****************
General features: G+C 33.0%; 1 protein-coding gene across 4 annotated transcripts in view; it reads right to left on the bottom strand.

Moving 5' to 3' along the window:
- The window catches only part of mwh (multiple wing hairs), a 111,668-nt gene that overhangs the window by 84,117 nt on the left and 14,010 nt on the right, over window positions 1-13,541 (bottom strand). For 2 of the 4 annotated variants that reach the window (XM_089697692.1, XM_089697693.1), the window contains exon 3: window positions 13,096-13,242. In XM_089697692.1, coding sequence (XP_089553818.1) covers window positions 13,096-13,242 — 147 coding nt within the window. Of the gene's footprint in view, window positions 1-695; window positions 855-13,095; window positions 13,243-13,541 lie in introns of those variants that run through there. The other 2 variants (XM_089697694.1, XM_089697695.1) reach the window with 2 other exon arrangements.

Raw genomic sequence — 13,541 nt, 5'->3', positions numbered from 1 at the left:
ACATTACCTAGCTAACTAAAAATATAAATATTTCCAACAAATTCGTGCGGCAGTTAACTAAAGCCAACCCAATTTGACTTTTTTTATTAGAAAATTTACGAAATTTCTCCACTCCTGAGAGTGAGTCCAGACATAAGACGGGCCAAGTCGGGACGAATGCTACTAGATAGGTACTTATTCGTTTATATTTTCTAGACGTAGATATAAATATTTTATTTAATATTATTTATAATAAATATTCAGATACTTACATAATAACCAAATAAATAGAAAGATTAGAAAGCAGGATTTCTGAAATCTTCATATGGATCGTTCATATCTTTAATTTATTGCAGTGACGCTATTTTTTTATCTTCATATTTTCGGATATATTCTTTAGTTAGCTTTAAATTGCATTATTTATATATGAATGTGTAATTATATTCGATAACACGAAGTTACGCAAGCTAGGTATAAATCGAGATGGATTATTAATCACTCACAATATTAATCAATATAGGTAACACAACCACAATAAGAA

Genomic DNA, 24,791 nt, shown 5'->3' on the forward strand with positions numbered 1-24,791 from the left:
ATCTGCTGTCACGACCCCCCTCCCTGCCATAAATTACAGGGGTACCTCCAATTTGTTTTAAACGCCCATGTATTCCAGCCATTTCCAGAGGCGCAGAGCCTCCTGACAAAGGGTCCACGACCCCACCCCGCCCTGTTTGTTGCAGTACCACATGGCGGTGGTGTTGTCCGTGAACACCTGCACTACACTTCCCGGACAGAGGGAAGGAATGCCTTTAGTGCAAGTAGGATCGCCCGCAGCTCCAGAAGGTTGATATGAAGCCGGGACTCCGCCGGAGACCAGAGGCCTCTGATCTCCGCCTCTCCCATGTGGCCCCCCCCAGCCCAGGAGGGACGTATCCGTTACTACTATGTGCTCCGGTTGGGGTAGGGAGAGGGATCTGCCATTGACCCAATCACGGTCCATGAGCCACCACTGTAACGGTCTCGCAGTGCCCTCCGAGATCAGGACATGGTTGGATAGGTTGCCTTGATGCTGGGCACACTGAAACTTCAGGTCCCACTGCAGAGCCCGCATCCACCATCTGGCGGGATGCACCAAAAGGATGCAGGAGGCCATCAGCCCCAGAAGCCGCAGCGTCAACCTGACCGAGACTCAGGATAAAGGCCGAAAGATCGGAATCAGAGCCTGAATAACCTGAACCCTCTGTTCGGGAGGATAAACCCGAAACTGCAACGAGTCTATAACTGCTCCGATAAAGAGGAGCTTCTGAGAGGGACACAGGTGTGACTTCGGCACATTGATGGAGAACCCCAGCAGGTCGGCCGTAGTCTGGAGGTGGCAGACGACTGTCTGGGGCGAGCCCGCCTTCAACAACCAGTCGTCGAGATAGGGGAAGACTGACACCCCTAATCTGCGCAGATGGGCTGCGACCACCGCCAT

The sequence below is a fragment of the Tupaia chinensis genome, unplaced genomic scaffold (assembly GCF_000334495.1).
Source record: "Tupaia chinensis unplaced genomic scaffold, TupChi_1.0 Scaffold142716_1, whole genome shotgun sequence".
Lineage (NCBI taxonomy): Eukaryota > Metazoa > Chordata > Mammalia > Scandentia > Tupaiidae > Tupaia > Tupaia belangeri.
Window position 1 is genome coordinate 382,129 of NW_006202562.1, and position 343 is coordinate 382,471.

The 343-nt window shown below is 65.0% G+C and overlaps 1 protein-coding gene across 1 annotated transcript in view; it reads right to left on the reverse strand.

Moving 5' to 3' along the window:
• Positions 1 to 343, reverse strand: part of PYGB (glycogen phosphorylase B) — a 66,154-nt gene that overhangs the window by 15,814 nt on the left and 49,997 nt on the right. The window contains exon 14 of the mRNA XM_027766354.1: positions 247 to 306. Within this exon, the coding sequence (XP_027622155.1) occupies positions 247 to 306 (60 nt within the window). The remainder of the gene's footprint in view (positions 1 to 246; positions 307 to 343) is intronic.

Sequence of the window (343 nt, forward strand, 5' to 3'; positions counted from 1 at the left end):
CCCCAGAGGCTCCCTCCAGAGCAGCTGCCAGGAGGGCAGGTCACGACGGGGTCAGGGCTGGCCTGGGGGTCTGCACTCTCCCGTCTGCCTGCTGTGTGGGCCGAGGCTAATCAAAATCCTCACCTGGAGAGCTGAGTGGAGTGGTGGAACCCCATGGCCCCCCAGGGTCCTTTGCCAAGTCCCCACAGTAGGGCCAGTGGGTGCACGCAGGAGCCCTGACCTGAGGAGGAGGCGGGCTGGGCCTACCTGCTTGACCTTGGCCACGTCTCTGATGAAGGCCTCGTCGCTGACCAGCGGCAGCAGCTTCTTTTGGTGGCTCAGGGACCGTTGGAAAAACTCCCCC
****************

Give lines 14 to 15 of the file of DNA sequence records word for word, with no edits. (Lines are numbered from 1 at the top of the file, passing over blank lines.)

• Positions 1 to 343, reverse strand: part of PYGB (glycogen phosphorylase B) — a 66,154-nt gene that overhangs the window by 15,814 nt on the left and 49,997 nt on the right. The window contains exon 14 of the mRNA XM_027766354.1: positions 247 to 306. Within this exon, the coding sequence (XP_027622155.1) occupies positions 247 to 306 (60 nt within the window). The remainder of the gene's footprint in view (positions 1 to 246; positions 307 to 343) is intronic.

Sequence of the window (343 nt, forward strand, 5' to 3'; positions counted from 1 at the left end):